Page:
Irving believes that mentoring, diversity, and pro bono work are all important, and he’s tried to bring that belief to his position at State Farm.

Not knowing what’s next, Irving says he is just enjoying what his corporate counsel position offers him, and he wants to be a role model for his children.

“At work and home you want to give your best, and it’s really helpful to have a strong team at home and at the office,” he said.•

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  1. I just wanted to point out that Congressman Jim Sensenbrenner, Senator Feinstein, former Senate majority leader Bill Frist, and former attorney general John Ashcroft are responsible for this rubbish. We need to keep a eye on these corrupt, arrogant, and incompetent fools.

  2. Well I guess our politicians have decided to give these idiot federal prosecutors unlimited power. Now if I guy bounces a fifty-dollar check, the U.S. attorney can intentionally wait for twenty-five years or so and have the check swabbed for DNA and file charges. These power hungry federal prosecutors now have unlimited power to mess with people. we can thank Wisconsin's Jim Sensenbrenner and Diane Feinstein, John Achcroft and Bill Frist for this one. Way to go, idiots.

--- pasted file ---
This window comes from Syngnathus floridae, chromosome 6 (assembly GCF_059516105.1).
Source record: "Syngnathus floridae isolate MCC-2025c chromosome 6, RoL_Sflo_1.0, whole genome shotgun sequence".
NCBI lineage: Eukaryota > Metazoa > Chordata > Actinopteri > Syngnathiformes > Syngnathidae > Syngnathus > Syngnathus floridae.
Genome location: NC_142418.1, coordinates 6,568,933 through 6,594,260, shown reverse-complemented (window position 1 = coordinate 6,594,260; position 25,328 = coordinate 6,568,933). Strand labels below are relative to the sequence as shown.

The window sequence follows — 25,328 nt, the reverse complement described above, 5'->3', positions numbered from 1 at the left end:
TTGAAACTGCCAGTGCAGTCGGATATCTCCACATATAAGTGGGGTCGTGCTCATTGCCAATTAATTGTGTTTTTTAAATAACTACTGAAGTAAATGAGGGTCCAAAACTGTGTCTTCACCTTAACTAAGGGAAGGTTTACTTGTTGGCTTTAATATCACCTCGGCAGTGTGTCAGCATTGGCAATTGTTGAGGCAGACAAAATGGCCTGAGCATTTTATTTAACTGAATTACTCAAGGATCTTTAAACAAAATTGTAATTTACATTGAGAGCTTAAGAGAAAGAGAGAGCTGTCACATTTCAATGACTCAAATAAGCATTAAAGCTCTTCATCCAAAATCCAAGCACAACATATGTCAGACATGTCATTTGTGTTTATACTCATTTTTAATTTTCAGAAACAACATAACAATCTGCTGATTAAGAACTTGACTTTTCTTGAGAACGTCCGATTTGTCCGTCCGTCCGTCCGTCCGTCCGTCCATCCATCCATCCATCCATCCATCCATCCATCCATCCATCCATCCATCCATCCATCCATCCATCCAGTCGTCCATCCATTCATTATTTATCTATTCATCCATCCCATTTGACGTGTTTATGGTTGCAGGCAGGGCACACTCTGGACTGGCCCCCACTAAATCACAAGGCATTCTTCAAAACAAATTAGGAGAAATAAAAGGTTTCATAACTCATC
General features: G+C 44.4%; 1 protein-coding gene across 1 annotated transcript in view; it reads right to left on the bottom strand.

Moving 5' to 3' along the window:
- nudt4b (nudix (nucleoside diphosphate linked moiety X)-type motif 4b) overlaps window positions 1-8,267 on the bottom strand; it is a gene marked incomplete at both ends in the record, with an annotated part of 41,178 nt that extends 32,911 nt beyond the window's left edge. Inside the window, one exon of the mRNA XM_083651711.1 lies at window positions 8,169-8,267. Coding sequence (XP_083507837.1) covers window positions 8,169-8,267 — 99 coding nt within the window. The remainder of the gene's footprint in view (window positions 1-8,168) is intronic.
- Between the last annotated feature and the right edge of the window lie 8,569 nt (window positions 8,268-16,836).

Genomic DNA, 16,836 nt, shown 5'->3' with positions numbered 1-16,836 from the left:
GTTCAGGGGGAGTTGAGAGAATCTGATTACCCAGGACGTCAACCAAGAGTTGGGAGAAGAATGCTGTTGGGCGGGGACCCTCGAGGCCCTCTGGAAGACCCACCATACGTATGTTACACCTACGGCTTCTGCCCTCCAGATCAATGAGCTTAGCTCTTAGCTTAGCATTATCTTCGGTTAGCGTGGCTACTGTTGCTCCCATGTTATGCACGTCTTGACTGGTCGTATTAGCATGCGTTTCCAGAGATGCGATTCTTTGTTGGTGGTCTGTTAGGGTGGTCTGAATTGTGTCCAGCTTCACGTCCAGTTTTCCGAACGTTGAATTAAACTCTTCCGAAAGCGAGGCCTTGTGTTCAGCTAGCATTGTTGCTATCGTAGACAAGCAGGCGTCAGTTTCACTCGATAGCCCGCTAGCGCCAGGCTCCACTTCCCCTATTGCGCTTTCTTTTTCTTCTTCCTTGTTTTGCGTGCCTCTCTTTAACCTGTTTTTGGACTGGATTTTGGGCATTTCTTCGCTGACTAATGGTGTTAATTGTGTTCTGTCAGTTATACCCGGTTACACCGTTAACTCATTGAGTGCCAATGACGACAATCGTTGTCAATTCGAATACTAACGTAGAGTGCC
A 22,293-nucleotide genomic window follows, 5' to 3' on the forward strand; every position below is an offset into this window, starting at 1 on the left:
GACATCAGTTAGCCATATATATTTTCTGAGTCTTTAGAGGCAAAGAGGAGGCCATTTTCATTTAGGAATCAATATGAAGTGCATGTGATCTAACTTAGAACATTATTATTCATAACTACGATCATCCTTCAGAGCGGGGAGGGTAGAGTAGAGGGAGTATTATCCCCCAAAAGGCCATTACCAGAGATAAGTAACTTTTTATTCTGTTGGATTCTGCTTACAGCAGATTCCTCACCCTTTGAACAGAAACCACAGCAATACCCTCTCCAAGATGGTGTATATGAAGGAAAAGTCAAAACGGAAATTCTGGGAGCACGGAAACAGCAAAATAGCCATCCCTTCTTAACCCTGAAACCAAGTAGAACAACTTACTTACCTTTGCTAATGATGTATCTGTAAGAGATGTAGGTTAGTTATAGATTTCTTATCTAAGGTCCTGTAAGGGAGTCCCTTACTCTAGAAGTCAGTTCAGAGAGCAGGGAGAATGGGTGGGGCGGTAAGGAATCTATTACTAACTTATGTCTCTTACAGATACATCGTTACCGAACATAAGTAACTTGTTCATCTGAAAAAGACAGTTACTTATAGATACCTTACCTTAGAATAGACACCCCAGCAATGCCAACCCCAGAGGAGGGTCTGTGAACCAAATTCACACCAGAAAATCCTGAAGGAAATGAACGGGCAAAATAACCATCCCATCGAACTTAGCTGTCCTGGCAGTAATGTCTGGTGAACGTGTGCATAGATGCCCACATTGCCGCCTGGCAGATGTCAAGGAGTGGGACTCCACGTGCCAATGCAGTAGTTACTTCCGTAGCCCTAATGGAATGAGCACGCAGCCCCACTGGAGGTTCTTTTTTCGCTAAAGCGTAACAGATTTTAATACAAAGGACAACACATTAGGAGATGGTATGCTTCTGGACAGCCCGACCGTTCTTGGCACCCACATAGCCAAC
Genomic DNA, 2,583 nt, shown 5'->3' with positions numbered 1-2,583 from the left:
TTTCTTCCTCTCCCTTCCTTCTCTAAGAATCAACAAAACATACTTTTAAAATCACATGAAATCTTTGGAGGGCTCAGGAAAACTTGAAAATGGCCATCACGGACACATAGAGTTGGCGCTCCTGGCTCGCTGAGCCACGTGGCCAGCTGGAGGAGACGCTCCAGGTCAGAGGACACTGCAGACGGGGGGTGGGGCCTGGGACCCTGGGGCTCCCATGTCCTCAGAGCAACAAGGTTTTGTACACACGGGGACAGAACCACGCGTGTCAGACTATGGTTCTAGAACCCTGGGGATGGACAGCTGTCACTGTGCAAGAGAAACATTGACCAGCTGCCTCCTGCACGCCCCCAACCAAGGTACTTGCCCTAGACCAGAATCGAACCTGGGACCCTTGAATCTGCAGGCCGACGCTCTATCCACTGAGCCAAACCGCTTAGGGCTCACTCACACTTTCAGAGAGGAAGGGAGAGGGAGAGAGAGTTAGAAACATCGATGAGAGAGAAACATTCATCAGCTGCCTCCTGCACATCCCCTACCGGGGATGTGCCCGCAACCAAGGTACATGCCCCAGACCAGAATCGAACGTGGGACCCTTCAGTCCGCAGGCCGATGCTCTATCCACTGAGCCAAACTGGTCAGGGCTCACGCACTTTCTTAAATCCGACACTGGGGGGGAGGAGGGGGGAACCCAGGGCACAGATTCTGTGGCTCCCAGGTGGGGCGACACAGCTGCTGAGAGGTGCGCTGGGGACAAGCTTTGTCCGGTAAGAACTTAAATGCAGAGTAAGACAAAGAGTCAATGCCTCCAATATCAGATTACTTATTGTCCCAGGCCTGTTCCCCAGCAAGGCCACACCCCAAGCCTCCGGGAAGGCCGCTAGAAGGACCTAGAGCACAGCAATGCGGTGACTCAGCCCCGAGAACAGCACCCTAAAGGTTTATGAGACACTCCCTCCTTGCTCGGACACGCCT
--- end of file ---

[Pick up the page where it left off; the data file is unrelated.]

3. I wonder if the USSR had electronic voting machines that changed the ballot after it was cast? Oh well, at least we have a free media serving as vicious watchdog and exposing all of the rot in the system! (Insert rimshot)

  4. Jose, you are assuming those in power do not wish to be totalitarian. My experience has convinced me otherwise. Constitutionalists are nearly as rare as hens teeth among the powerbrokers "managing" us for The Glorious State. Oh, and your point is dead on, el correcta mundo. Keep the Founders’ (1791 & 1851) vision alive, my friend, even if most all others, and especially the ruling junta, chase only power and money (i.e. mammon)

  5. Hypocrisy in high places, absolute immunity handed out like Halloween treats (it is the stuff of which tyranny is made) and the belief that government agents are above the constitutions and cannot be held responsible for mere citizen is killing, perhaps has killed, The Republic. And yet those same power drunk statists just reel on down the hallway toward bureaucratic fascism.